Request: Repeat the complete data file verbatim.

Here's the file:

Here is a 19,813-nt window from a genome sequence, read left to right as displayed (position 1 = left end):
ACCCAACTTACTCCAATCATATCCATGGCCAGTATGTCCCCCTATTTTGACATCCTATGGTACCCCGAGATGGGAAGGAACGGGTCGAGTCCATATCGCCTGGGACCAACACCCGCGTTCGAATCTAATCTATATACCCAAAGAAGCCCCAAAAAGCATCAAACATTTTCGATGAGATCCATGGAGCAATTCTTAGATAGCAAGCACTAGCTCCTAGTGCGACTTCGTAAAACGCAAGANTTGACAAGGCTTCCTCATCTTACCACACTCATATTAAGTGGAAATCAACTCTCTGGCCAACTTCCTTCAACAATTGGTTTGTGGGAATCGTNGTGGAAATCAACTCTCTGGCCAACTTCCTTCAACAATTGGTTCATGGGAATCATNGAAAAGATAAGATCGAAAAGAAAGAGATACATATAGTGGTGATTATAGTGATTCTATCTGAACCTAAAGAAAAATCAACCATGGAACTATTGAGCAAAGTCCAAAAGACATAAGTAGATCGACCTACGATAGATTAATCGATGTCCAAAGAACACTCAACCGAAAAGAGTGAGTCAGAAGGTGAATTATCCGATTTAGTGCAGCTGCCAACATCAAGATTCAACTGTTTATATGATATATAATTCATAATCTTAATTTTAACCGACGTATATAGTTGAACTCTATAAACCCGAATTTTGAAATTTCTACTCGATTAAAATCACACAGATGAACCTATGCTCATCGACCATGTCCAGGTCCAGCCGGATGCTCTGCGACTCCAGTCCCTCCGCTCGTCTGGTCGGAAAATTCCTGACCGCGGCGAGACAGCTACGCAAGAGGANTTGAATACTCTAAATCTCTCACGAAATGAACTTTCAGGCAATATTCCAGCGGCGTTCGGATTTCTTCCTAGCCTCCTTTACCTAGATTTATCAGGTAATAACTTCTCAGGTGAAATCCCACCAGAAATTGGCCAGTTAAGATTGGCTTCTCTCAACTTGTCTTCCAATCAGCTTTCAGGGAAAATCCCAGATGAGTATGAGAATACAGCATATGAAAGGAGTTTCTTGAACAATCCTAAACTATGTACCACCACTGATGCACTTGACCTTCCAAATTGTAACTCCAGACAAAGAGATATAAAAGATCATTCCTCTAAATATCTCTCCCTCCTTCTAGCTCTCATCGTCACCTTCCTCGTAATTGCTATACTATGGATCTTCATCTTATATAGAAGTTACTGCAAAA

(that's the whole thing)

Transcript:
Here is a 19,813-nt window from a genome sequence, read left to right as displayed (position 1 = left end):
ACCCAACTTACTCCAATCATATCCATGGCCAGTATGTCCCCCTATTTTGACATCCTATGGTACCCCGAGATGGGAAGGAACGGGTCGAGTCCATATCGCCTGGGACCAACACCCGCGTTCGAATCTAATCTATATACCCAAAGAAGCCCCAAAAAGCATCAAACATTTTCGATGAGATCCATGGAGCAATTCTTAGATAGCAAGCACTAGCTCCTAGTGCGACTTCGTAAAACGCAAGANTTGACAAGGCTTCCTCATCTTACCACACTCATATTAAGTGGAAATCAACTCTCTGGCCAACTTCCTTCAACAATTGGTTTGTGGGAATCGTNGTGGAAATCAACTCTCTGGCCAACTTCCTTCAACAATTGGTTCATGGGAATCATNGAAAAGATAAGATCGAAAAGAAAGAGATACATATAGTGGTGATTATAGTGATTCTATCTGAACCTAAAGAAAAATCAACCATGGAACTATTGAGCAAAGTCCAAAAGACATAAGTAGATCGACCTACGATAGATTAATCGATGTCCAAAGAACACTCAACCGAAAAGAGTGAGTCAGAAGGTGAATTATCCGATTTAGTGCAGCTGCCAACATCAAGATTCAACTGTTTATATGATATATAATTCATAATCTTAATTTTAACCGACGTATATAGTTGAACTCTATAAACCCGAATTTTGAAATTTCTACTCGATTAAAATCACACAGATGAACCTATGCTCATCGACCATGTCCAGGTCCAGCCGGATGCTCTGCGACTCCAGTCCCTCCGCTCGTCTGGTCGGAAAATTCCTGACCGCGGCGAGACAGCTACGCAAGAGGANTTGAATACTCTAAATCTCTCACGAAATGAACTTTCAGGCAATATTCCAGCGGCGTTCGGATTTCTTCCTAGCCTCCTTTACCTAGATTTATCAGGTAATAACTTCTCAGGTGAAATCCCACCAGAAATTGGCCAGTTAAGATTGGCTTCTCTCAACTTGTCTTCCAATCAGCTTTCAGGGAAAATCCCAGATGAGTATGAGAATACAGCATATGAAAGGAGTTTCTTGAACAATCCTAAACTATGTACCACCACTGATGCACTTGACCTTCCAAATTGTAACTCCAGACAAAGAGATATAAAAGATCATTCCTCTAAATATCTCTCCCTCCTTCTAGCTCTCATCGTCACCTTCCTCGTAATTGCTATACTATGGATCTTCATCTTATATAGAAGTTACTGCAAAA